Affairs Minister Halvar Jonson - whose old ridings were combined
into this one - decided not to run again. Prins, a farmer, was the
reeve of Lacombe County.
Dave Rodney (Calgary-Lougheed)
Rodney, the only Canadian to twice climb Mount Everest, won the
PC nomination after Marlene Graham decided not to run again. He
has worked as a teacher, assistant principal and motivational speaker.
George Rogers (Leduc-Beaumont-Devon)
Rogers beat MLA Albert Klapstein for the Tory nomination. The former
mayor of Leduc has worked as an accountant and municipal administrator.
Len Webber (Calgary-Foothills)
Director of the Webber Academy, for gifted students, Webber won
the PC nomination in the riding after Finance Minister Pat Nelson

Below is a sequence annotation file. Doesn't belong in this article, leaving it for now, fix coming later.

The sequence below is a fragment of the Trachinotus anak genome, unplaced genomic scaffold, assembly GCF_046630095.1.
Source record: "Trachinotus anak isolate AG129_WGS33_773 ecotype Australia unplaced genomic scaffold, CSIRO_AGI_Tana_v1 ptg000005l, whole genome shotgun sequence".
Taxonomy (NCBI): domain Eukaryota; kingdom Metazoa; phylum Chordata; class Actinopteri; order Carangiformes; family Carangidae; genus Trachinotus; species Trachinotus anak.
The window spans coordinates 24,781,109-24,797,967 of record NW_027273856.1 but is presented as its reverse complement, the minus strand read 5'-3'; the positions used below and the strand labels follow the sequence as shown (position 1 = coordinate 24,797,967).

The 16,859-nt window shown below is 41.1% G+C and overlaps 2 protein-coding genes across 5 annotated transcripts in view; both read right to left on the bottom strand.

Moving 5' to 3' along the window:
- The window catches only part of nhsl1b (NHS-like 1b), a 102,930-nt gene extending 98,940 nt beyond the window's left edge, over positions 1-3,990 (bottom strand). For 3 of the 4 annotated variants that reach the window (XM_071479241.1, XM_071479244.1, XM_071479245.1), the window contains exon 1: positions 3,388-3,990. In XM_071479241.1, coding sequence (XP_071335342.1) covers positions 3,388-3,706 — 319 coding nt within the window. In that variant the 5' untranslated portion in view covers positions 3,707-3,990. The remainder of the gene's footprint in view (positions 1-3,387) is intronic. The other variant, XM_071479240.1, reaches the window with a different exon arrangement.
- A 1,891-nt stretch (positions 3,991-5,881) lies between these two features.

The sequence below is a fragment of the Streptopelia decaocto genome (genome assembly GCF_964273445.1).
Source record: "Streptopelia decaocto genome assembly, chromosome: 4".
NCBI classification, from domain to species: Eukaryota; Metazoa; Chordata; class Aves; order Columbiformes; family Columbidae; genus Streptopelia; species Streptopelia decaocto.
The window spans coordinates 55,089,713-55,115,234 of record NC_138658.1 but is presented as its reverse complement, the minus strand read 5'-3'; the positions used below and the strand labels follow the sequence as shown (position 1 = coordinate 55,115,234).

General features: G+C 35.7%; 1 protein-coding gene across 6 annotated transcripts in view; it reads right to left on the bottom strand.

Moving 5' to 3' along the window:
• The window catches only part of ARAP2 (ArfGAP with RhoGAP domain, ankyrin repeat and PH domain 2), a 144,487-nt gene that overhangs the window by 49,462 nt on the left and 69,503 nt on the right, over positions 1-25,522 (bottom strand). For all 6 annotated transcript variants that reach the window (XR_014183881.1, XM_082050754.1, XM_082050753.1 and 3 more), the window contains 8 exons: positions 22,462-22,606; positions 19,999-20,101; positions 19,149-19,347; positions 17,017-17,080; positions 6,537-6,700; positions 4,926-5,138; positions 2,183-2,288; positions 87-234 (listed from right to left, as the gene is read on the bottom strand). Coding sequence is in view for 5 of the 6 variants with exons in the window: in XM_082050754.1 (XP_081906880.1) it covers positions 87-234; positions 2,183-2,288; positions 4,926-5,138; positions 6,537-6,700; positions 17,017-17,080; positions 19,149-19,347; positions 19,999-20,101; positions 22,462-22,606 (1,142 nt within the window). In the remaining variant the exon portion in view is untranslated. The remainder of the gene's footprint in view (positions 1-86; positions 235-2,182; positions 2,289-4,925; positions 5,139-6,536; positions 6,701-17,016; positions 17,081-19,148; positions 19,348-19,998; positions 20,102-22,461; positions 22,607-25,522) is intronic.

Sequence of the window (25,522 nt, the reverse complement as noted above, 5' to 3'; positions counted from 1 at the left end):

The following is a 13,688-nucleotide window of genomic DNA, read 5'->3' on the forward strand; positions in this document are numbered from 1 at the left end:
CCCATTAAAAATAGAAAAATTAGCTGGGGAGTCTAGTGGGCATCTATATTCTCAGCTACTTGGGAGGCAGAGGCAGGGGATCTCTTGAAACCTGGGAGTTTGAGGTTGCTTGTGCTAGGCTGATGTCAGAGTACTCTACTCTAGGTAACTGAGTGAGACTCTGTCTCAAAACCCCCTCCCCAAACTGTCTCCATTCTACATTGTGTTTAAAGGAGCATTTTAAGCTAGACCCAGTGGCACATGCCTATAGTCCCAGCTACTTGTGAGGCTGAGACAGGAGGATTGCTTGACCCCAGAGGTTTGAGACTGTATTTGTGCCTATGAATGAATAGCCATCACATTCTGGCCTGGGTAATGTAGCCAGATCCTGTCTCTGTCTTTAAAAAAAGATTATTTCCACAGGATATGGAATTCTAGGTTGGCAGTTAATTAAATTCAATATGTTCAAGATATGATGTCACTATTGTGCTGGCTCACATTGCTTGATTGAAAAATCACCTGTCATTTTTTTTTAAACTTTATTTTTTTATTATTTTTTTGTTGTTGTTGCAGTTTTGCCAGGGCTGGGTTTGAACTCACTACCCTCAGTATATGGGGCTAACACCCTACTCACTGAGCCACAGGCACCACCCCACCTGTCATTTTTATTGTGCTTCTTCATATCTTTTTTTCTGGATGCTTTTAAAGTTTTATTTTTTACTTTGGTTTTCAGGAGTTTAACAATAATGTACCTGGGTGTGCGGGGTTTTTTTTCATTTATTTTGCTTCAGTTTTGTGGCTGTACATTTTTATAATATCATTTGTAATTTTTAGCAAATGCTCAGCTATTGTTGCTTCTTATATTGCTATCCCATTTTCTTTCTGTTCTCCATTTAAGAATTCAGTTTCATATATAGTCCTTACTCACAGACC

decided not to run again.
Bharat Agnihotri (Edmonton-Ellerslie)
Agnihotri won the Liberal nomination after Debby Carlson stepped
down to run federally. The realtor maintains the riding, which Carlson
had held since its creation in 1993, for the Liberals.
Dan Backs (Edmonton-Manning)
Backs, a labour market analyst, defeated Tory Tony Vandermeer, who
kept a low profile. Backs wins back the riding for the Liberals,
who held it until 2001.
Bill Bonko (Edmonton-Decore)
Bonko won the Liberal nomination for this seat when Bill Bonner
decided not to run again. Bonko, who works in the circulation department
of the Edmonton Journal, was a school trustee.
Harry Chase (Calgary-Varsity)
Chase, a teacher, won in the riding that had been held by Energy
Minister Murray Smith, who didn't run in this election. Chase is
a former Alberta chair of Friends of Medicare.
Mo Elsalhy (Edmonton-McClung)
Elsalhy, a pharmacist, beat Economic Development Minister Mark Norris,
who was thought to have leadership aspirations. Norris defeated
the then-Liberal leader by about 1,000 votes in 2001.
Jack Flaherty (St.
Flaherty, who was a teacher, defeated Tory Mary O'Neill. O'Neill
first won the riding in 1997 by 16 votes.
Chris Kibermanis (Edmonton-Castle
Downs) Kibermanis defeated Tory Thomas Lukaszuk by nine votes,